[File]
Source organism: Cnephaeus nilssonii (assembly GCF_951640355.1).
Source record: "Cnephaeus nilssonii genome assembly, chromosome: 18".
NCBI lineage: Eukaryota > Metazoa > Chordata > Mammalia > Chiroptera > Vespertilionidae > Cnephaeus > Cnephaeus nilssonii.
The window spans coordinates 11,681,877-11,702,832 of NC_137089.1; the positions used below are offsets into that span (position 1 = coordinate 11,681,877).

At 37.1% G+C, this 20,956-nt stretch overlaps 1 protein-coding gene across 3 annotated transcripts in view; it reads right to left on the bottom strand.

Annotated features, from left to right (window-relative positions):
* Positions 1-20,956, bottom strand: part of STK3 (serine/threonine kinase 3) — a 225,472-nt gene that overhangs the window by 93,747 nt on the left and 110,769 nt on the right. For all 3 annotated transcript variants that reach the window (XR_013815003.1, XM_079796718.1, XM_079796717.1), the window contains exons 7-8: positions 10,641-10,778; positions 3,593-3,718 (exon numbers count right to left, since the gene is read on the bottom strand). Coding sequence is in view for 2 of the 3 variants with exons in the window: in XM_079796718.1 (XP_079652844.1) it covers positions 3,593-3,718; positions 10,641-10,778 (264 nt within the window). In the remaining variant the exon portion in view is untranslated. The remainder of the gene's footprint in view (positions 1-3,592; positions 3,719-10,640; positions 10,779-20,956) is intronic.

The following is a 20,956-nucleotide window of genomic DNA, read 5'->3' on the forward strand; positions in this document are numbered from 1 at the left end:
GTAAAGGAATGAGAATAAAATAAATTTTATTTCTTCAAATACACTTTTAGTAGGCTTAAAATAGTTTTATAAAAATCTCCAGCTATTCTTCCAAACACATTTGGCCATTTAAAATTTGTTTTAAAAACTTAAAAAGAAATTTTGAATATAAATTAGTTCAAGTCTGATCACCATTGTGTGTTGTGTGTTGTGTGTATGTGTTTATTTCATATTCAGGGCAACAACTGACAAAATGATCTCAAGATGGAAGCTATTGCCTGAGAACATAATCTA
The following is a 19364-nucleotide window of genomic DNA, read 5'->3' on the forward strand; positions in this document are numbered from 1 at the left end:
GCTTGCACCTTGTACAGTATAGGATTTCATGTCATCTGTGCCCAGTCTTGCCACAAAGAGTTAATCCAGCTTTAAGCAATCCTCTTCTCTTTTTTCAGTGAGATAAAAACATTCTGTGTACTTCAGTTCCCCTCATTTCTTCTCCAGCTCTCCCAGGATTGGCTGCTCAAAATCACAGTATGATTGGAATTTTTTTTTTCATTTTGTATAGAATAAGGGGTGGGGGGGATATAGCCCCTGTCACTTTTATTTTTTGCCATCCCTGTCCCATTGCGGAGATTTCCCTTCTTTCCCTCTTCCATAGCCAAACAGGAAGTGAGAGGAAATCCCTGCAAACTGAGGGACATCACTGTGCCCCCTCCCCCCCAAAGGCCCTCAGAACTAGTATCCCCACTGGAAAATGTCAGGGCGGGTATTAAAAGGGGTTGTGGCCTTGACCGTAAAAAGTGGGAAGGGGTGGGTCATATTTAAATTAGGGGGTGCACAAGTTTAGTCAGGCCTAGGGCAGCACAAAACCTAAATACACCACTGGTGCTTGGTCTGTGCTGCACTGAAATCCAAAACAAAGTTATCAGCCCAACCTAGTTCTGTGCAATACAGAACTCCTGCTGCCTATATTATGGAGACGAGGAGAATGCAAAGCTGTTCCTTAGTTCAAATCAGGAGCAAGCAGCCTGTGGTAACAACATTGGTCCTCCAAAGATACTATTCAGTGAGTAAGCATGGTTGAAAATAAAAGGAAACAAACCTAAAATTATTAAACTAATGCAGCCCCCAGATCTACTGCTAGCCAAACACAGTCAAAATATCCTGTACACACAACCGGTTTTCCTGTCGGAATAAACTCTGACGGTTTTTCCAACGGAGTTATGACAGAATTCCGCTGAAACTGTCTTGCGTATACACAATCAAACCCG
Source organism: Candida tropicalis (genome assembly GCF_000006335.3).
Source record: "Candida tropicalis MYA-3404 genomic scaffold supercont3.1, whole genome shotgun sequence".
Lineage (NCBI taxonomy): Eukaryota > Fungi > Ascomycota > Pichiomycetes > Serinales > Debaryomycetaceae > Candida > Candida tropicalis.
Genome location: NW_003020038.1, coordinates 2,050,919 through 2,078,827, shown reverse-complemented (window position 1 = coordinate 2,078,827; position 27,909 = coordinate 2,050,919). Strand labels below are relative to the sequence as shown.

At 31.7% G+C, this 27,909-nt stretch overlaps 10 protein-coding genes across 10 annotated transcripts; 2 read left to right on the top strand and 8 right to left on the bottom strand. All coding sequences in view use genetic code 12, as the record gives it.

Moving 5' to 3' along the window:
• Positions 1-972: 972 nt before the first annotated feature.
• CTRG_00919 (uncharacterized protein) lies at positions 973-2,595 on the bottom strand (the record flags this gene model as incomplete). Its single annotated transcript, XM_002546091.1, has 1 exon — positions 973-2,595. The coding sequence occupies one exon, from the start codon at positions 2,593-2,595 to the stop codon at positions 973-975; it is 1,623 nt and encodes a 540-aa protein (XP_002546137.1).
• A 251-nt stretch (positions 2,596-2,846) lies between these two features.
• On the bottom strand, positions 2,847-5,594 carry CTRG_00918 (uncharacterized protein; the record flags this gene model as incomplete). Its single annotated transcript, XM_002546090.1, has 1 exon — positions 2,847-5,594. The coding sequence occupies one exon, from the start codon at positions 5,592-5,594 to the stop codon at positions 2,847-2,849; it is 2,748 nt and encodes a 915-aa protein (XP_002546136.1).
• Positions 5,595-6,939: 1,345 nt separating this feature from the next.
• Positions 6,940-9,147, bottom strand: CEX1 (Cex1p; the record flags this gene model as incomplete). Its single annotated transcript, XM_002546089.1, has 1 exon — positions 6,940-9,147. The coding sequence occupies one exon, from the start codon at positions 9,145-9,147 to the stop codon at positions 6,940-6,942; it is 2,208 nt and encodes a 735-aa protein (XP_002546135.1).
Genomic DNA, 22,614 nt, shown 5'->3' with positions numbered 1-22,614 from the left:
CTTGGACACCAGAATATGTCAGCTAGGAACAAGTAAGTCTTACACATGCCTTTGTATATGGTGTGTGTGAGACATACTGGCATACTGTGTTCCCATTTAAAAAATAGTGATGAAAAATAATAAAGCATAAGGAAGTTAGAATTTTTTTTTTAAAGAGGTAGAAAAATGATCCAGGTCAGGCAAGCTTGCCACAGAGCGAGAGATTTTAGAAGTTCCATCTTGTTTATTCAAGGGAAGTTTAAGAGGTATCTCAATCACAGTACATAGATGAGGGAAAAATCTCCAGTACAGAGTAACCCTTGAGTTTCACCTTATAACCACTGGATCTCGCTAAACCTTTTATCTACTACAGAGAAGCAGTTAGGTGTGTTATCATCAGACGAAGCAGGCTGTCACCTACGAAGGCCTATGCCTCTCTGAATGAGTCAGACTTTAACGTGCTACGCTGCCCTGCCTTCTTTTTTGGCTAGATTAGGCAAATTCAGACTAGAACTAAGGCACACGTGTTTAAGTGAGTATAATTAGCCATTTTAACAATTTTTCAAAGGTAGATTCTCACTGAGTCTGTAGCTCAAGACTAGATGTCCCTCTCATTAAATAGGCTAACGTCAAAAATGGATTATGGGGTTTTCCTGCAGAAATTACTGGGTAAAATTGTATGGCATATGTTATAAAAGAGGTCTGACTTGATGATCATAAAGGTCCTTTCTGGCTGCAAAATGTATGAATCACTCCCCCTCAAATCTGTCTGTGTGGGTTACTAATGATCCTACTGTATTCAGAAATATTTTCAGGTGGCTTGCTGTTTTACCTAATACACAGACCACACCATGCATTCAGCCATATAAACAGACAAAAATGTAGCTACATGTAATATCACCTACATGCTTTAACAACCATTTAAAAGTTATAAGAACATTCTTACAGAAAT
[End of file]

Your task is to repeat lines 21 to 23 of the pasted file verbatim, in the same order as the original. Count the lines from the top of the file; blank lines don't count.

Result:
• On the bottom strand, positions 2,847-5,594 carry CTRG_00918 (uncharacterized protein; the record flags this gene model as incomplete). Its single annotated transcript, XM_002546090.1, has 1 exon — positions 2,847-5,594. The coding sequence occupies one exon, from the start codon at positions 5,592-5,594 to the stop codon at positions 2,847-2,849; it is 2,748 nt and encodes a 915-aa protein (XP_002546136.1).
• Positions 5,595-6,939: 1,345 nt separating this feature from the next.
• Positions 6,940-9,147, bottom strand: CEX1 (Cex1p; the record flags this gene model as incomplete). Its single annotated transcript, XM_002546089.1, has 1 exon — positions 6,940-9,147. The coding sequence occupies one exon, from the start codon at positions 9,145-9,147 to the stop codon at positions 6,940-6,942; it is 2,208 nt and encodes a 735-aa protein (XP_002546135.1).